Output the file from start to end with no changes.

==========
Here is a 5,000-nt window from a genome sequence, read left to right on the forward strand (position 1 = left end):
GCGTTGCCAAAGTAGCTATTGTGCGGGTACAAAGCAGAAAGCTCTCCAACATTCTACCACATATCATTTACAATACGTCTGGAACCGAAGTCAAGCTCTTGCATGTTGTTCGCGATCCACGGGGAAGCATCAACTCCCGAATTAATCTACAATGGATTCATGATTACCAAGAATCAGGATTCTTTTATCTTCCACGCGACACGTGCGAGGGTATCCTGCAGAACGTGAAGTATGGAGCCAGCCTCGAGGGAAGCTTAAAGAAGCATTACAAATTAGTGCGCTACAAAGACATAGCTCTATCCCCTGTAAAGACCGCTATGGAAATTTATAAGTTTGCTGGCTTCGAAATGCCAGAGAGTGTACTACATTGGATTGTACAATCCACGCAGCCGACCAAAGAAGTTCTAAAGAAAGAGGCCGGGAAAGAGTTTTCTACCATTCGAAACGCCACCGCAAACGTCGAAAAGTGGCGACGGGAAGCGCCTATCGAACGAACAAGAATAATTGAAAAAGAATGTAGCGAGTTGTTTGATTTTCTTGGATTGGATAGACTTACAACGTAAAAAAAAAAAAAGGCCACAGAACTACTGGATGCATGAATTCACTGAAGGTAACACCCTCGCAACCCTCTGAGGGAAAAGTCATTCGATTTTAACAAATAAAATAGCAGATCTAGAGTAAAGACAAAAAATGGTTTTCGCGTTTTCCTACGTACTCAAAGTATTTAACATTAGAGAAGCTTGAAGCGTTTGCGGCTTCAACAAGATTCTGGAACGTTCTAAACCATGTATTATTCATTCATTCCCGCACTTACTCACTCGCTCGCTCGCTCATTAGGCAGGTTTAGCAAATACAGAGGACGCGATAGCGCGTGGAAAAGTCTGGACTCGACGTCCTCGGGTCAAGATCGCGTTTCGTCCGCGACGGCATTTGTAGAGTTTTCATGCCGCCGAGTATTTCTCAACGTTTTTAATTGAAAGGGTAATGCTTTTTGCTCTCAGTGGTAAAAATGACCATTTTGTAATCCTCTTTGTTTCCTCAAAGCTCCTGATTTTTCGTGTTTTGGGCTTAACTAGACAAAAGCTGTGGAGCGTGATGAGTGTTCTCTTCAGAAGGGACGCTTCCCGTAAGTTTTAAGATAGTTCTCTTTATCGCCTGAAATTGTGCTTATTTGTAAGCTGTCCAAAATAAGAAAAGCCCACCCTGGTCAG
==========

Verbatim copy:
Here is a 5,000-nt window from a genome sequence, read left to right on the forward strand (position 1 = left end):
GCGTTGCCAAAGTAGCTATTGTGCGGGTACAAAGCAGAAAGCTCTCCAACATTCTACCACATATCATTTACAATACGTCTGGAACCGAAGTCAAGCTCTTGCATGTTGTTCGCGATCCACGGGGAAGCATCAACTCCCGAATTAATCTACAATGGATTCATGATTACCAAGAATCAGGATTCTTTTATCTTCCACGCGACACGTGCGAGGGTATCCTGCAGAACGTGAAGTATGGAGCCAGCCTCGAGGGAAGCTTAAAGAAGCATTACAAATTAGTGCGCTACAAAGACATAGCTCTATCCCCTGTAAAGACCGCTATGGAAATTTATAAGTTTGCTGGCTTCGAAATGCCAGAGAGTGTACTACATTGGATTGTACAATCCACGCAGCCGACCAAAGAAGTTCTAAAGAAAGAGGCCGGGAAAGAGTTTTCTACCATTCGAAACGCCACCGCAAACGTCGAAAAGTGGCGACGGGAAGCGCCTATCGAACGAACAAGAATAATTGAAAAAGAATGTAGCGAGTTGTTTGATTTTCTTGGATTGGATAGACTTACAACGTAAAAAAAAAAAAAGGCCACAGAACTACTGGATGCATGAATTCACTGAAGGTAACACCCTCGCAACCCTCTGAGGGAAAAGTCATTCGATTTTAACAAATAAAATAGCAGATCTAGAGTAAAGACAAAAAATGGTTTTCGCGTTTTCCTACGTACTCAAAGTATTTAACATTAGAGAAGCTTGAAGCGTTTGCGGCTTCAACAAGATTCTGGAACGTTCTAAACCATGTATTATTCATTCATTCCCGCACTTACTCACTCGCTCGCTCGCTCATTAGGCAGGTTTAGCAAATACAGAGGACGCGATAGCGCGTGGAAAAGTCTGGACTCGACGTCCTCGGGTCAAGATCGCGTTTCGTCCGCGACGGCATTTGTAGAGTTTTCATGCCGCCGAGTATTTCTCAACGTTTTTAATTGAAAGGGTAATGCTTTTTGCTCTCAGTGGTAAAAATGACCATTTTGTAATCCTCTTTGTTTCCTCAAAGCTCCTGATTTTTCGTGTTTTGGGCTTAACTAGACAAAAGCTGTGGAGCGTGATGAGTGTTCTCTTCAGAAGGGACGCTTCCCGTAAGTTTTAAGATAGTTCTCTTTATCGCCTGAAATTGTGCTTATTTGTAAGCTGTCCAAAATAAGAAAAGCCCACCCTGGTCAG